This is why the Bible teaches us to be thankful people — it actually helps us cope with life and make sense of it. “Give thanks in all circumstances; for this is the will of God in Christ Jesus for you.” 1 Thessalonians 5:18 ESV
But there’s another piece to this. The mediating factor between gratitude and coherence is positive reframing: the tendency to interpret your spouse’s actions positively and focus on positive aspects of the relationship rather than negative.
Increasing your gratitude enables you to interpret your spouse’s actions more positively, which increases commitment and relationship satisfaction, among many other benefits. We looked at attributions and interpretation and how they can benefit your marriage in a recent episode, and gratefulness taps into the exact same process.
Growing Your Attitude of Gratitude
Once again we’ve created a bonus PDF worksheet called “Growing Your Attitude of Gratitude” which is available to our much appreciated supporters. It will really help you take this idea of gratitude from being a concept to actually implementing this in your marriage so that you can experience the amazing benefits that come from gratitude. You can get this by becoming a patron of The Marriage Podcast for Smart People.
Gratitude Impacts Conflict Resolution
There are even more benefits to feeling and expressing gratitude. For example, expressions of gratitude are linked to better ability to resolve conflict, and a greater confidence in your ability to solve disagreements peacefully[viii]. Gratitude leads to more positive feelings about your spouse, which leads to feeling more comfortable expressing concerns about the relationship. And this comfort lets you talk about tricky subjects constructively rather than getting defensive or pulling away.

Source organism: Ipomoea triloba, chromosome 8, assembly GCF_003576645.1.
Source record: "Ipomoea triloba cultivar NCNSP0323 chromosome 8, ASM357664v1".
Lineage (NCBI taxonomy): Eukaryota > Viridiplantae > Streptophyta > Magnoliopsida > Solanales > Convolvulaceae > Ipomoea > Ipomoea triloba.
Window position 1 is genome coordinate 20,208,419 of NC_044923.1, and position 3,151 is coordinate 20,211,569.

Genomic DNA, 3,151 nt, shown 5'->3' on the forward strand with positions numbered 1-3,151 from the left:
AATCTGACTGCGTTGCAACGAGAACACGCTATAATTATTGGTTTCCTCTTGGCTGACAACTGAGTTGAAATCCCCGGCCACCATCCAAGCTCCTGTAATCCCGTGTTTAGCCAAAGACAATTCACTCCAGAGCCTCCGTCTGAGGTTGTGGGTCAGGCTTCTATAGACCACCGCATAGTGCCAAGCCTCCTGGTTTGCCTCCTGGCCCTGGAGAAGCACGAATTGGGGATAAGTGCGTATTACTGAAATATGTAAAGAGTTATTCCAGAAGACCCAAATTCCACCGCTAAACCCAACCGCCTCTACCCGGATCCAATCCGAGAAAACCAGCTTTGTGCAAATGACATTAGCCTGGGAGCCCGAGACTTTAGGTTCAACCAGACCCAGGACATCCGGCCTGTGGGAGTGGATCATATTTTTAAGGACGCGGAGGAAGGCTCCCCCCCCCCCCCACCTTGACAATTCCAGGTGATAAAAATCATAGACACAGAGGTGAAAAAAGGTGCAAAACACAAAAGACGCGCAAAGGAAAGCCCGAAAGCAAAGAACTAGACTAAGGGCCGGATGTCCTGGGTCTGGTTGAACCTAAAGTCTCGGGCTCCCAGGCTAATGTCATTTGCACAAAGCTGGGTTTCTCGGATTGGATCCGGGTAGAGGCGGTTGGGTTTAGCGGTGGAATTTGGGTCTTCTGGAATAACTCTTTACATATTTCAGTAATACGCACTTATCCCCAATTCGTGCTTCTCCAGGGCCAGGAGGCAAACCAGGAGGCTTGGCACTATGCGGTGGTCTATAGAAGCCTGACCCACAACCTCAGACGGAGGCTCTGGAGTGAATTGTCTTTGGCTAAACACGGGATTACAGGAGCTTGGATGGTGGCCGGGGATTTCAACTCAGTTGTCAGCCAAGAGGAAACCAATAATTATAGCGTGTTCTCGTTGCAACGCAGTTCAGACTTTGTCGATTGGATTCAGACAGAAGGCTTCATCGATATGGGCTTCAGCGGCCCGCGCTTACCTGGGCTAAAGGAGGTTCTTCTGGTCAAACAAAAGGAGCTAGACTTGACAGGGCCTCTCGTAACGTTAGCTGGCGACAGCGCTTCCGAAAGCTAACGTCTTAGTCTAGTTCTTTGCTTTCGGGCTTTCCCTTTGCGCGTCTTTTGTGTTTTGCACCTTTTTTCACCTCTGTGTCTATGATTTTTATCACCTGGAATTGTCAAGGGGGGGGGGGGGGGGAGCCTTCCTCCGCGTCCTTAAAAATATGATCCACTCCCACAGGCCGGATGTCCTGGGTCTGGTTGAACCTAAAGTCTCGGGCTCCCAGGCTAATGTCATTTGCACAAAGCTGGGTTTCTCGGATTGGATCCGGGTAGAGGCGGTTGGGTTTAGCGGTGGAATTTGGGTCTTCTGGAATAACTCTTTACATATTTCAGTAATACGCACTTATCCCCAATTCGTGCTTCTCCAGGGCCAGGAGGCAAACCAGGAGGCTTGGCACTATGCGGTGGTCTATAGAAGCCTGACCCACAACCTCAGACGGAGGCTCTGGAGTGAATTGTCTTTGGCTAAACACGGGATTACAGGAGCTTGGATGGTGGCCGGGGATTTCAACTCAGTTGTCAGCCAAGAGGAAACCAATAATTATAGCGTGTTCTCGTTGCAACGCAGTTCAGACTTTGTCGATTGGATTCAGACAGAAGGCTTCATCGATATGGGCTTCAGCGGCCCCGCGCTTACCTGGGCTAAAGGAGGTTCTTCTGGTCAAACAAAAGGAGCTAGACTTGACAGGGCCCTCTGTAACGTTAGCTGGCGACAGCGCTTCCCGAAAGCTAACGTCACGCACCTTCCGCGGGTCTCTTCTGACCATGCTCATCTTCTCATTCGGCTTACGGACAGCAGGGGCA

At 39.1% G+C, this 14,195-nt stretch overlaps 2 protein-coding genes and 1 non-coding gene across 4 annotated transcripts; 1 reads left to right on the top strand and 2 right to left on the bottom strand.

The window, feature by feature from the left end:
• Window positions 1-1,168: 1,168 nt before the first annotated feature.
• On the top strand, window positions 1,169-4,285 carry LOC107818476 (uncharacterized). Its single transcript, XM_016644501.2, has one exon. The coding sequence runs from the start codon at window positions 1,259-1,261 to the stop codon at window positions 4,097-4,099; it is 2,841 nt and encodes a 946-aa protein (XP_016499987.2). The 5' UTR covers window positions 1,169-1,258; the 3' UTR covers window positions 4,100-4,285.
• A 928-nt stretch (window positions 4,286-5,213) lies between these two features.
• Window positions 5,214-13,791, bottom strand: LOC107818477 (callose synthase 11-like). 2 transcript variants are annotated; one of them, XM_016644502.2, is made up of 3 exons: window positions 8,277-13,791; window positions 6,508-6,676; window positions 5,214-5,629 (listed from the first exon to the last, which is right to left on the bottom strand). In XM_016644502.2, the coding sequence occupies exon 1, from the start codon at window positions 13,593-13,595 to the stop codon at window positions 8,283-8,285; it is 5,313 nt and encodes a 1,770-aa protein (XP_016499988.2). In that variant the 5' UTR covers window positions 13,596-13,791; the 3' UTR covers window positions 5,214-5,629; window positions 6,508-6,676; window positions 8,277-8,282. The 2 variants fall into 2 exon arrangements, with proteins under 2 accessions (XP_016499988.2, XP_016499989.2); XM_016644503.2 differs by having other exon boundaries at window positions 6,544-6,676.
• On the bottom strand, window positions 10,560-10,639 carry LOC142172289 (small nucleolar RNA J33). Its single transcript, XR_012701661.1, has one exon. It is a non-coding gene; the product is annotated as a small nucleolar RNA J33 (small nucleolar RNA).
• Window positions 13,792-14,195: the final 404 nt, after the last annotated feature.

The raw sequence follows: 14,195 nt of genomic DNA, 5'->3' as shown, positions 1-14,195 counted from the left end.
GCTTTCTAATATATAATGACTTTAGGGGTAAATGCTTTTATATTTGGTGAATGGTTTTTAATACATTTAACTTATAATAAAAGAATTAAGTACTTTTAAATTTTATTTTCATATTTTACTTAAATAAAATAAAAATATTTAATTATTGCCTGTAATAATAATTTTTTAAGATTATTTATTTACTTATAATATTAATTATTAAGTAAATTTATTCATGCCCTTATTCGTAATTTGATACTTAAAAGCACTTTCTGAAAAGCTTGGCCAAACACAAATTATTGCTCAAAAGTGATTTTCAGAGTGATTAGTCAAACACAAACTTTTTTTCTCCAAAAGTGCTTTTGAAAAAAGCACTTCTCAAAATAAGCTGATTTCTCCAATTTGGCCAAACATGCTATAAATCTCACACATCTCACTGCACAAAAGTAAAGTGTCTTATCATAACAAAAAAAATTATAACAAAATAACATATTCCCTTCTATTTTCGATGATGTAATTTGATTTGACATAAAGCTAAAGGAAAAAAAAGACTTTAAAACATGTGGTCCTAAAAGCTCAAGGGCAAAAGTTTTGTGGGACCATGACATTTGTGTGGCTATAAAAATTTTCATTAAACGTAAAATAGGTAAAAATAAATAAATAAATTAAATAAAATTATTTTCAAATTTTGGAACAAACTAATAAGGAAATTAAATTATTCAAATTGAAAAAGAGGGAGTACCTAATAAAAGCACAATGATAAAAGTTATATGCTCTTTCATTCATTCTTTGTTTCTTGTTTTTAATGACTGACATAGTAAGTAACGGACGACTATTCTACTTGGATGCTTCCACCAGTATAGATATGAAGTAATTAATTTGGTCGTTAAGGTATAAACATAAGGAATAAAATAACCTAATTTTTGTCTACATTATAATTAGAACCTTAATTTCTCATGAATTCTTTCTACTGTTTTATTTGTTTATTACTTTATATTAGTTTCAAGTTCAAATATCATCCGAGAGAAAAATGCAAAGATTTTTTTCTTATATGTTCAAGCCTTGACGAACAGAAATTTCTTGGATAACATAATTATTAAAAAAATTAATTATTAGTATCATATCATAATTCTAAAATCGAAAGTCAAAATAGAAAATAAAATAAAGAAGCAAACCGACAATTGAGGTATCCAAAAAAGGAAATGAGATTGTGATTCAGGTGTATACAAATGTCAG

Buffering Against Distress
Expressions of gratitude can protect couples from suffering as a result of hardships and distressing circumstances. For example a study in 2015[ix] found that expressions of gratitude between couples prevented financial distress from negatively impacting their marital quality. Just having high levels of gratitude built into your marriage helps you appreciate the good times and can make the hard times more bearable.
It’s amazing to think of this powerful buffering effect in marriage.
Feeling and expressing high levels of gratitude also has numerous personal benefits, such as[x]:
- High levels of optimism
- Better ability to progress towards personal goals
- Feeling better about your life overall
- Improved mental health
- Greater willingness to help people
- Fewer negative health symptoms
All of this good stuff will naturally have a positive impact on your marriage too.
How to Increase Gratitude in Marriage
So if you weren’t sold on gratitude being a good thing, hopefully you’re on board now. So how do you bring more if it into your marriage?
You and I can work on developing gratitude as a trait and as part of our personality by regularly thinking of things we are grateful for (either about our spouses or about life in general) and expressing these thoughts. Remember that expression is key: you might think your spouse is the best thing in the world (hopefully you do!) but unless you let them know then it isn’t going to do much good.
This is where we need to take this from just being theory to “how can I actually make this part of my life?”
Specific factors in increasing your “attitude of gratitude” include the following[xi]:
- Find new things to be grateful for, rather than just appreciating the same traits/actions in your spouse all the time.
- Gratitude should be expressed in a genuine and natural way that fits with your personality and values, rather than being forced or rote.
- When starting out, don’t do it too regularly. An interesting study from 2007[xii] found that people who were asked to express gratitude once a week showed higher wellbeing after 6 weeks, but participants asked to express gratitude 3 times a week did not.